Otto: A Palindrama | Review
Otto: A Palindrama
Writer/artist: Jon Agee
Dial Books For Young Readers; $17.99
Prolific picture book creator Jon Agee (Only Stanley, The Wall in the Middle of the Book) makes his graphic novel debut with an ambitious work of wordplay in Otto: A Palindrama.
What, exactly, is a palindrama? Why, it’s a portmanteau of “drama” and “palindrome,” a word or phrase that reads exactly the same forward or backward.
And therefore every word that appears in Agee’s 140+ page book, whether it is a name or exchanges of dialogue or writing on the many signs and instances of advertising that occur within the book, is part a palindrome.
It’s a subject is Agee is rather familiar with, having previously penned a well-regarded 1994 book of palindromes, Go Hang A Salami! I’m a Lasagna Hog! (That phrase makes an appearance in the drama, when our hero Otto is confronted by a man who introduces himself thusly: “I’m Al, a slob. My symbol: Salami!”)
So a typical encounter in the book would find Otto coming across a hobo cooking a pair of bats over a fire. “Hobo Jon. No Job,” the hobo would say by way of introduction, to which Otto can only reply “Oh,” completing the palindrome. “Want a bat?” the conversation would continue, and Otto would answer “Naw.”
The book begins with Otto playing with his dog Pip at home, when his parents tells him to sit down for lunch of wonton soup: “Not now, Otto– Wonton!” But staring into his soup, Otto seems to enter the bowl, and he finds himself and his family on a beach together. When Pip chases after a huge humanoid rat—”Was it a rat I saw?”—and Otto gives chase, he soon finds himself lost on a long, weird, episodic adventure in which he wanders from situation to situation, the encounters all built around set-ups for palindrome gags, some of which are quite elaborate, like a sequence in which he encounters dot painters on a city street, or a cat stacker in a little house, others of which are made only in passing, like the signs on the trucks Otto sees when he hitchhikes to the nearest town of Grubsburg.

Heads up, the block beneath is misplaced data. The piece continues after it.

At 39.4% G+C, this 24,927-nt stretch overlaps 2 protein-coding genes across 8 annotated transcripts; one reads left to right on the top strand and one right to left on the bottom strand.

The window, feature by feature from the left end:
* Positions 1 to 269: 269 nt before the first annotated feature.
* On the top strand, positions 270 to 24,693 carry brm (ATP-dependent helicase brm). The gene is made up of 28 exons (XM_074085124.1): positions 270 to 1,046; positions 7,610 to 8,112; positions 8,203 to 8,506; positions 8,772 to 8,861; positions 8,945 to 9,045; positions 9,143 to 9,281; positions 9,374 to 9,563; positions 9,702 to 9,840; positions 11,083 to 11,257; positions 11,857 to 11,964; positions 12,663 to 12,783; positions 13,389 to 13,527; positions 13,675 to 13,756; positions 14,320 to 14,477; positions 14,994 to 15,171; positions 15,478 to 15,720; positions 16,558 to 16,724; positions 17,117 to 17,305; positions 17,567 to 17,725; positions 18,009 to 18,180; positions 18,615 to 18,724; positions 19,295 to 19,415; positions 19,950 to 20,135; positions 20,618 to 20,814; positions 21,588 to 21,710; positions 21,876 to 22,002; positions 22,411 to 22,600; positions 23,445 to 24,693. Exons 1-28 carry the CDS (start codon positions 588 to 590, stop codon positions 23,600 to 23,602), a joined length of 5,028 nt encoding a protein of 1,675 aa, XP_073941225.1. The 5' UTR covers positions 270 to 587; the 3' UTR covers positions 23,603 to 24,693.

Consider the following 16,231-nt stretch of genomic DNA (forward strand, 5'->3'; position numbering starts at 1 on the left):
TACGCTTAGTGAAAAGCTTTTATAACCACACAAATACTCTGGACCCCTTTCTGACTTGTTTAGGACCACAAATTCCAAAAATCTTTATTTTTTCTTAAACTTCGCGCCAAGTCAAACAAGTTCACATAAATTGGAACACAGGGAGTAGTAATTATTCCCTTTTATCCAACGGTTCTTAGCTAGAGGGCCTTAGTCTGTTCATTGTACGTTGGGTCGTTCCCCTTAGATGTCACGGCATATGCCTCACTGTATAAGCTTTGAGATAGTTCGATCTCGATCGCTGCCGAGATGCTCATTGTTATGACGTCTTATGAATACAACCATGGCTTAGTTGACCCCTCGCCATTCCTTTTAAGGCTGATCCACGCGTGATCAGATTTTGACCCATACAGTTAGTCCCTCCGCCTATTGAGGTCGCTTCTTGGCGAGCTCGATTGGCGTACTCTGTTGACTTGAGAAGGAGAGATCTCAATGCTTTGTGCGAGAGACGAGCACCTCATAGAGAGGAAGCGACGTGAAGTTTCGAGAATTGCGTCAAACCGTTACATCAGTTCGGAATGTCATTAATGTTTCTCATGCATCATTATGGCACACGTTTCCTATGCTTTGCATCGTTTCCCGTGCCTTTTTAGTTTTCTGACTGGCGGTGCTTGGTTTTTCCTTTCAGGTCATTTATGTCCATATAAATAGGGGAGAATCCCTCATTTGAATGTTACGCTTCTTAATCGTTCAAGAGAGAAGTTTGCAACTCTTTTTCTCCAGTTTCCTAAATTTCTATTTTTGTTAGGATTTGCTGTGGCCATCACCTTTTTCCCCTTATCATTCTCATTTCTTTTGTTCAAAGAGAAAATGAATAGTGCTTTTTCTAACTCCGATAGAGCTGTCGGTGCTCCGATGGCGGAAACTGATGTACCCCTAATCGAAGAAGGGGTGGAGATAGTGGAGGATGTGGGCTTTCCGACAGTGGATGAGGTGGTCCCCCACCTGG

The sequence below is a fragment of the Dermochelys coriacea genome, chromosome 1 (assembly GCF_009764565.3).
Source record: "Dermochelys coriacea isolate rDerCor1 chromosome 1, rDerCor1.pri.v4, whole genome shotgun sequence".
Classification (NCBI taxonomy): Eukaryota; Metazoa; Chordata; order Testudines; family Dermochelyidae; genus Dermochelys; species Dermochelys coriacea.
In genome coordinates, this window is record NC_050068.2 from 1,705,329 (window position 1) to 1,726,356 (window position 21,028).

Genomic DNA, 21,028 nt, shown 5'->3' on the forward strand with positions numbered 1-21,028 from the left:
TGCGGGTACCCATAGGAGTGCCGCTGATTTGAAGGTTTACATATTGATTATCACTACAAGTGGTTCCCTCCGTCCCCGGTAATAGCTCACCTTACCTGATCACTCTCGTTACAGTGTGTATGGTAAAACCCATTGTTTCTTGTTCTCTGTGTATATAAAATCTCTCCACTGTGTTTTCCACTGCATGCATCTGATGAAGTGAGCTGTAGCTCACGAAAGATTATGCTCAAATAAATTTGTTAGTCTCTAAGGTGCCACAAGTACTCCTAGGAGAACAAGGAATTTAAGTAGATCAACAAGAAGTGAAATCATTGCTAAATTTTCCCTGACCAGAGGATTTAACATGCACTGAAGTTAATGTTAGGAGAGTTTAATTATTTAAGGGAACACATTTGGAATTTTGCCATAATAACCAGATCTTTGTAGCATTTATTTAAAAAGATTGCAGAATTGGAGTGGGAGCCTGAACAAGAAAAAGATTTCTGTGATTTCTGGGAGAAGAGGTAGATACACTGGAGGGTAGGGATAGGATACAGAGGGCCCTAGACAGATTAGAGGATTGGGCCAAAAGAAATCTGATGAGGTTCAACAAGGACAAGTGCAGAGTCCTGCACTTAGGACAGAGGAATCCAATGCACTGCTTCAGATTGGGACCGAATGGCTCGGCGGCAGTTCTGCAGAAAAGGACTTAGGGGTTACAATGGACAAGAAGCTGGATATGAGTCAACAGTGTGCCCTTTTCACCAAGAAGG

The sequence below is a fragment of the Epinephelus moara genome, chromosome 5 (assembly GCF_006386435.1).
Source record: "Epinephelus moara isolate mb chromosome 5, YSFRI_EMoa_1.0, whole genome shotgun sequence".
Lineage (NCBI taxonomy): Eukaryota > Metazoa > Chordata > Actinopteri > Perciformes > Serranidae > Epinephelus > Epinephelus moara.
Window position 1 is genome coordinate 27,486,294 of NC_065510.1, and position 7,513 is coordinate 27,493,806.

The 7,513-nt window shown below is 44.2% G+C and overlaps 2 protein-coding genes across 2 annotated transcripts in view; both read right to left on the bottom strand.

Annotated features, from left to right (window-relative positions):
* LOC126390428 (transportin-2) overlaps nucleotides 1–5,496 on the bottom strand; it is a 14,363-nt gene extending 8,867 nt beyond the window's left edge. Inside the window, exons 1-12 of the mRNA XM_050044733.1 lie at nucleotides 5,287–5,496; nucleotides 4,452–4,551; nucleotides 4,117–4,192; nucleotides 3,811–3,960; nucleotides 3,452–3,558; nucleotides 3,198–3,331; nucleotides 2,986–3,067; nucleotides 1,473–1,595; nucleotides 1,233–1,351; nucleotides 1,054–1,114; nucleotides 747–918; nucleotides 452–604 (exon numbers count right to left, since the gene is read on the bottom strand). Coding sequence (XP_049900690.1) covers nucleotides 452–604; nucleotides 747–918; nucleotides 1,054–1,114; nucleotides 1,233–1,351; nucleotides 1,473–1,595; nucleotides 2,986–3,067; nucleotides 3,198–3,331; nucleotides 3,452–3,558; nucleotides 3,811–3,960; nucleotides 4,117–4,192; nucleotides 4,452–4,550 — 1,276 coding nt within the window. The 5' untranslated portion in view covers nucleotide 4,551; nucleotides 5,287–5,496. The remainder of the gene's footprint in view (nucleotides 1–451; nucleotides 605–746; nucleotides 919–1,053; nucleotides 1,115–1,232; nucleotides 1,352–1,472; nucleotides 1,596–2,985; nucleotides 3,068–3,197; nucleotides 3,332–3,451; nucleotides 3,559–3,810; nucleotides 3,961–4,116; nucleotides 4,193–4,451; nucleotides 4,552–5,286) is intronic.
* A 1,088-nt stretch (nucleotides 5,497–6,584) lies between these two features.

The random nature of the plotting coupled with the often artificial-sounding, stilted dialogue gives the book the feel of something between a dream and a stage play, evocative of Alice’s Adventures in Wonderland (with which it shares its basic structure)
Agee’s art will likely be familiar to many readers who will have encountered his numerous picture books. It has an immediacy and intimacy to it, the hand-drawn nature readily apparent from the not-always-perfect lines, which often allows readers to see where and how Agee put the marks down on the paper. It can have the effect of looking home-made, as if one were reading Agee’s own sketchbook, rather than a mass-produced book.
Though there is a great deal of similarity between children’s picture books and comics, both of which requite a degree of narrative told via sequential art, the order of magnitude in comics is far greater than picture books. Agee seems perfectly comfortable with the new medium, and approaches it as if it were a picture book with many pictures per page. The flow of the book is seemingly effortless.
Having mastered one form of sequential art storytelling long ago, I suppose it shouldn’t come as much of a surprise that Agee has mastered this kind as well. Otto is, front to back and back to front, a superb work.
About J. Caleb Mozzocco
J. Caleb Mozzocco is a way-too-busy freelance writer who has written about comics for online and print venues for a rather long time now. He currently contributes to Comic Book Resources' Robot 6 blog and ComicsAlliance, and maintains his own daily-ish blog at EveryDayIsLikeWednesday.blogspot.com. He lives in northeast Ohio, where he works as a circulation clerk at a public library by day.
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